|Sen. Lamar Alexander|
“Many businesses can’t afford Obamacare’s mandate and must reduce their number of full-time employees,” Alexander, chairman of the Senate Health Committee, said. “The result of all this is that thousands of workers are getting a pay cut. Their work schedules are being reduced to 29 hours a week and below. This is not enough money for these workers to earn a living.”
The senator made the comments during a statement to fellow lawmakers on Wednesday. He gave numerous examples of large and small businesses that are reducing hours for workers in order to circumvent the mandate on providing health care coverage for their employees.
“In Murfreesboro, Tennessee, Middle Tennessee State University has started limiting hours for part-time workers,” Alexander explained. “This means students can no longer accept multiple on-campus work assignments. And graduate assistants might have to wait tables instead of picking up extra on-campus grant-funded research projects that would better further their careers.”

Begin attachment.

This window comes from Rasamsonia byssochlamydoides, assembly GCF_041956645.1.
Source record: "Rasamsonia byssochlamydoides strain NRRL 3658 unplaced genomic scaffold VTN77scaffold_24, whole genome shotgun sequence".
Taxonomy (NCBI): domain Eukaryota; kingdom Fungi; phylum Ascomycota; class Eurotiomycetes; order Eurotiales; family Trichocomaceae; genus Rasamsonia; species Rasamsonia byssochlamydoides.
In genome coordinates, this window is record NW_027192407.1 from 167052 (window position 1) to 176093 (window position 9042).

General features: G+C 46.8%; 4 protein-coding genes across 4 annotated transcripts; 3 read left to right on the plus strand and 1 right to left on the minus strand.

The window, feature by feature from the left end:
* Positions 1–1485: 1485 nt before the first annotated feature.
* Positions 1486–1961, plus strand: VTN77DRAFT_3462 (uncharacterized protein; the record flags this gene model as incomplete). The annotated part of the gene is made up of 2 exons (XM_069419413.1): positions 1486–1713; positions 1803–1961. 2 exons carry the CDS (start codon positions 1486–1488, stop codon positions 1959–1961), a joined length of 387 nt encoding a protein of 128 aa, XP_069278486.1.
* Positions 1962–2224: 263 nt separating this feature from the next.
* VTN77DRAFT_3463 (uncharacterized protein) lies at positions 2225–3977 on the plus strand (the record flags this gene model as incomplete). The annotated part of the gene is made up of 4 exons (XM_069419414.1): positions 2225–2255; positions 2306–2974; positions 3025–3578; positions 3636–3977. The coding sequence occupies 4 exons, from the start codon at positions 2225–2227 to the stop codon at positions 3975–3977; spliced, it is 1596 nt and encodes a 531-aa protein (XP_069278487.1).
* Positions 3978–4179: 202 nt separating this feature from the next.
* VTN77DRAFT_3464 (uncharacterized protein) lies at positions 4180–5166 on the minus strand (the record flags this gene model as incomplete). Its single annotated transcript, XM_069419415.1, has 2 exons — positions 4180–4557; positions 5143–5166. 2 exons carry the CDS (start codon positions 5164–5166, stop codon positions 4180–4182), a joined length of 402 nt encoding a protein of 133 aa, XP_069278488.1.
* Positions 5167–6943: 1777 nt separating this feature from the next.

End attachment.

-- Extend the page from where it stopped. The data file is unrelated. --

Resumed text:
Obamacare requires businesses with 50 or more full-time employees to provide health insurance to those employees or pay a penalty at tax time, from $2,000 to $3,000 per uncovered employee.
“(Knoxville-based) Regal Entertainment Group, the nation’s largest movie theatre chain, announced last year that it was cutting employee hours from 40 to below 30 in order to comply with Obamacare,” Alexander continued.
The law, which was not supported by Republicans, defined full time as an employee who works more than 30 hours a week, instead of the traditional 40 hours.
“Many businesses can’t afford Obamacare’s mandate and must reduce their number of full-time employees,” Alexander explained.
Alexander went on to cover the details of bipartisan legislation being proposed that would repeal this provision. The bill has unanimous support of HELP Committee Republicans, as well as some Democrats.
“Republicans have talked a lot about wanting to repair the damage of Obamacare,” he concluded. “We have also talked about wanting to get results. This bipartisan bill should be an important step to doing both.”